In a classroom with more student-centered learning, you’ll see fewer students at tables and more of an interactive setting where students are constructing their own knowledge and actively participating in this process of learning which, of course, looks a lot like play. We know that during play students can be incredibly engaged. This is why play is such a wonderful time to be able to integrate content. During play, when you look at student interactions you will see that students are very interested in what they’re doing. They are incredibly engaged and have a sustained, passionate commitment to their learning and they’re excited. You’ll hear it in their voices and see it in their interactions with their peers and with their teachers. They will call teachers across the room to come see what they are doing and call peers over to help them figure something out. There’s a sustained passionate commitment to play because it is something that they chose to do. Because of this sustained passionate commitment, you’ll find that during playtime there’s limited behavior management. Of course, there’s always the incident here and there, but in comparison to a whole group setting in a classroom, when you're observing a playtime period there’s limited behavior management in comparison because students are engaged. Students are content and are enjoying their time so there’s less opportunity for them to feel boredom sneaking in or pay attention to those negative emotions with a peer because they have too much to do. They're too busy with their play and actively engaged. There’s a lot less behavior management and therefore fewer distractions during play. Because of this sustained passionate commitment and because of the limited distractions and limited behavior management, playtime is a prime opportunity for teachers to really integrate content into play and to be able to use academic content in supplement to the play and in conjunction with what these students are doing in order to help them grow in academic areas as well.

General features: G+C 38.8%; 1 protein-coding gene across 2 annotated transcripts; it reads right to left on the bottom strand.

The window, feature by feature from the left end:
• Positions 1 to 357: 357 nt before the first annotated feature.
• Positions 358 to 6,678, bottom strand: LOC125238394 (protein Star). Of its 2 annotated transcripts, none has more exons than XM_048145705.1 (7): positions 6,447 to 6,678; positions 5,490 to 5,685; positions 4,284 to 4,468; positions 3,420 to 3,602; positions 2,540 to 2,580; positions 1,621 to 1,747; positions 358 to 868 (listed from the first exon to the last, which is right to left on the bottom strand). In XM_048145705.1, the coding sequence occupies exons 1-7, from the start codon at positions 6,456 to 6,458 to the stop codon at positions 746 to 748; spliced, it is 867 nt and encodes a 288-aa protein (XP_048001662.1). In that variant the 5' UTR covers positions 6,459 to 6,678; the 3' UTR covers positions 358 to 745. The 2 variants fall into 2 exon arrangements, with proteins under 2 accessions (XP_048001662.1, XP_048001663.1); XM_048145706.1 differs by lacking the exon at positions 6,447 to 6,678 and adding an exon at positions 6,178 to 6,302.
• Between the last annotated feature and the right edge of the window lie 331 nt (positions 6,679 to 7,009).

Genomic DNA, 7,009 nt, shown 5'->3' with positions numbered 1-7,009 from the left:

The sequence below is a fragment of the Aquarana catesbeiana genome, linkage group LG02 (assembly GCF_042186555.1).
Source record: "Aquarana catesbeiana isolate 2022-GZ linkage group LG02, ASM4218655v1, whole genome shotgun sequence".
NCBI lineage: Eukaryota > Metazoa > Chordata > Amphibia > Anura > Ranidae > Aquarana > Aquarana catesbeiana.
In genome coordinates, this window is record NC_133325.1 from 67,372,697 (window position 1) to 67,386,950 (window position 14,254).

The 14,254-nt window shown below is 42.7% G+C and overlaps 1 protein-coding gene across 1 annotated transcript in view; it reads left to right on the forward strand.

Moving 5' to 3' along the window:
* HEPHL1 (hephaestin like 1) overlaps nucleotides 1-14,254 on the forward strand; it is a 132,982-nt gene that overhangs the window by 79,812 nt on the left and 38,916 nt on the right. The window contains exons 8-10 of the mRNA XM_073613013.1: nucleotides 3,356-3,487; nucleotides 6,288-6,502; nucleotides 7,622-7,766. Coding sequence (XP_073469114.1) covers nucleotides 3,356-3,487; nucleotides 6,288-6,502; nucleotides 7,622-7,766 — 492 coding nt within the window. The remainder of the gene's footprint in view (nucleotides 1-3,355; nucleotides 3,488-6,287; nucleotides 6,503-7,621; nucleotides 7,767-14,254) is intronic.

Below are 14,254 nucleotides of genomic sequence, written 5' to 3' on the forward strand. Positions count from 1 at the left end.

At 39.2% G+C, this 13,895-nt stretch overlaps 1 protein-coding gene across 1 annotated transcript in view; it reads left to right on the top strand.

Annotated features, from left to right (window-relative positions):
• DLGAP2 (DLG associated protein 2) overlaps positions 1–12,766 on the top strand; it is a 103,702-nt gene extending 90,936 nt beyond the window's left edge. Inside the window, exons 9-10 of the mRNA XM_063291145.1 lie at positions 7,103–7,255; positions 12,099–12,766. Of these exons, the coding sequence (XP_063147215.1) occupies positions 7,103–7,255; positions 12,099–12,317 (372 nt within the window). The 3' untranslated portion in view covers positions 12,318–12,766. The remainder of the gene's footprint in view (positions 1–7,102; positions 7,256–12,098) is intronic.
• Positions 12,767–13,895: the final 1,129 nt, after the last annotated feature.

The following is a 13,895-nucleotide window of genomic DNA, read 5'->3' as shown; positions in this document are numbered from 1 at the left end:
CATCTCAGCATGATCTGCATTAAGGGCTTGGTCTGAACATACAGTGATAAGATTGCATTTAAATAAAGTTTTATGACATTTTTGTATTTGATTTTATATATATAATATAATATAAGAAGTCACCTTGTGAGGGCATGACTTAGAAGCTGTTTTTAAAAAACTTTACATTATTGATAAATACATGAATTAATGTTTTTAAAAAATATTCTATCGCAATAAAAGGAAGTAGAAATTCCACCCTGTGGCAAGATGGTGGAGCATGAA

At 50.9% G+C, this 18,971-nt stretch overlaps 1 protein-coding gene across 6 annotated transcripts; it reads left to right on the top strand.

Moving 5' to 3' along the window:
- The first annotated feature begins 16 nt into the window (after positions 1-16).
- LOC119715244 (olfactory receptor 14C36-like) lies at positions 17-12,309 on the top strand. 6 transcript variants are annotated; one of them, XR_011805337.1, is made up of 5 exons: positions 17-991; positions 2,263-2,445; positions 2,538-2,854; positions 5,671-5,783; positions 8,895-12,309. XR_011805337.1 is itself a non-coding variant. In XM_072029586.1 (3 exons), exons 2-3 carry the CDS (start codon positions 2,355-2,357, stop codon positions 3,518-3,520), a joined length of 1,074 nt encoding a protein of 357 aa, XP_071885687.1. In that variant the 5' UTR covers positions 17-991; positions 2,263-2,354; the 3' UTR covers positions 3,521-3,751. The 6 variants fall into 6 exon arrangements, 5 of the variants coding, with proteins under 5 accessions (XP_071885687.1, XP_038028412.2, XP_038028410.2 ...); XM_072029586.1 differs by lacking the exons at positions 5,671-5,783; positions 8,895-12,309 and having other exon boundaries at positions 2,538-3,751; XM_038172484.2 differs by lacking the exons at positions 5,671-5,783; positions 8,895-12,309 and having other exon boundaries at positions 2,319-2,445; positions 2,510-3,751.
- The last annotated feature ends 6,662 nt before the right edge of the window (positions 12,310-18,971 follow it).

This Ask the Expert is an edited excerpt from the course, Purposeful Play, by Caitlin Frazier, MS.


caitlin frazier

Caitlin Frazier, MS

​Caitlin Frazier has been a dedicated early learning advocate for over a decade. In addition to being a lifelong learner, Caitlin holds a Bachelor of Arts in Early Childhood Education & a Master of Science in Educational Administration. Caitlin has served young learners from New York to California as an administrator, teacher, researcher and consultant in university, public, and private school settings. These experiences have always motivated Caitlin to help high quality early learning become more modern, simple, and accessible. With this mission at the forefront, Caitlin deeply enjoys working with school staff of all levels in order to help them reach their greatest potential in supporting our littlest learners.